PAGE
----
Glutamate Receptor Ion Channels

We are interested in structure-function relationship in the AMPA-receptor subfamily of glutamate receptor ion channels, which are found in the postsynaptic membrane and are responsible for most fast excitatory cell-to-cell communication in the central nervous system. After binding to neurotransmitter released from the presynaptic membrane, they open to conduct cation fluxes that depolarize the membrane and stimulate the receiving cell to fire. The channels then spontaneously close ("desensitize"). The kinetics and magnitude of the current can be fine-tuned to cellular requirements by controlling the nature and identity of the glutamate receptor subunits expressed. We wish to understand this complicated molecular machine at the atomic level. Research projects include:

Stereochemistry and thermodynamics of ligand binding:
Published crystallographic data from other groups have shown that agonist binding is associated with a Venus-flytrap style cleft closure in the glutamate receptor. How does the interaction and cleft closure proceed? To understand the exact sequence of molecular events, we have combined site-directed mutagenesis with fluorescence spectroscopy to follow the kinetics of agonist association, leading to a model in which rapid docking to one side of the open cleft is followed by cleft closure and trapping of ligand. We also use small-angle X-ray techniques to follow the conformational dynamics of the LBD in solution. Finally, we have crystallized LBD constructs from additional AMPA-R subunits, revealing additional conformational contributions to channel activation.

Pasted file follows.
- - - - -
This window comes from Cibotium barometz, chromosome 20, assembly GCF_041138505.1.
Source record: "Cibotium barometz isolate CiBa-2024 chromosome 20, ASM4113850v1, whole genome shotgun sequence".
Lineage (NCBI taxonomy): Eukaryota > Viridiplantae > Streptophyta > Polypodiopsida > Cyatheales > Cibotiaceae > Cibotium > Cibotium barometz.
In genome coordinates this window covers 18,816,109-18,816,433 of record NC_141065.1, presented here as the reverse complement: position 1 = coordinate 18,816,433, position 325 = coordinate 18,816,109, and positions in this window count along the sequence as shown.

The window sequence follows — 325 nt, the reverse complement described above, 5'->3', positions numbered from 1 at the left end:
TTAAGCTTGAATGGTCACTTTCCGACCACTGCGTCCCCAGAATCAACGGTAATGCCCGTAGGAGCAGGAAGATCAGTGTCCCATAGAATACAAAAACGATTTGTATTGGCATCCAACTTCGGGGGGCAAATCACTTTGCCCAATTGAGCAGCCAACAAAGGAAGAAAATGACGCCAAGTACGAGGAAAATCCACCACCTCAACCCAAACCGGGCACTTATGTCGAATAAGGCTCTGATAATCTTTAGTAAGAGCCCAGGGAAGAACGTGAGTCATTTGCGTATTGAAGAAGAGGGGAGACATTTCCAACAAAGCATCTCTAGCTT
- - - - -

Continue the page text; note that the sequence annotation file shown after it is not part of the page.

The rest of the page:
Molecular Architecture of AMPA-Receptors:
Although conformational changes in the LBD have been studied in great detail, little is known about how the LBD are assembled to form a molecular machine that can activate the associated ion channel. We have developed a robust expression system for the purification of intact AMPA-R and use electron microscopy to study the structure of these channels.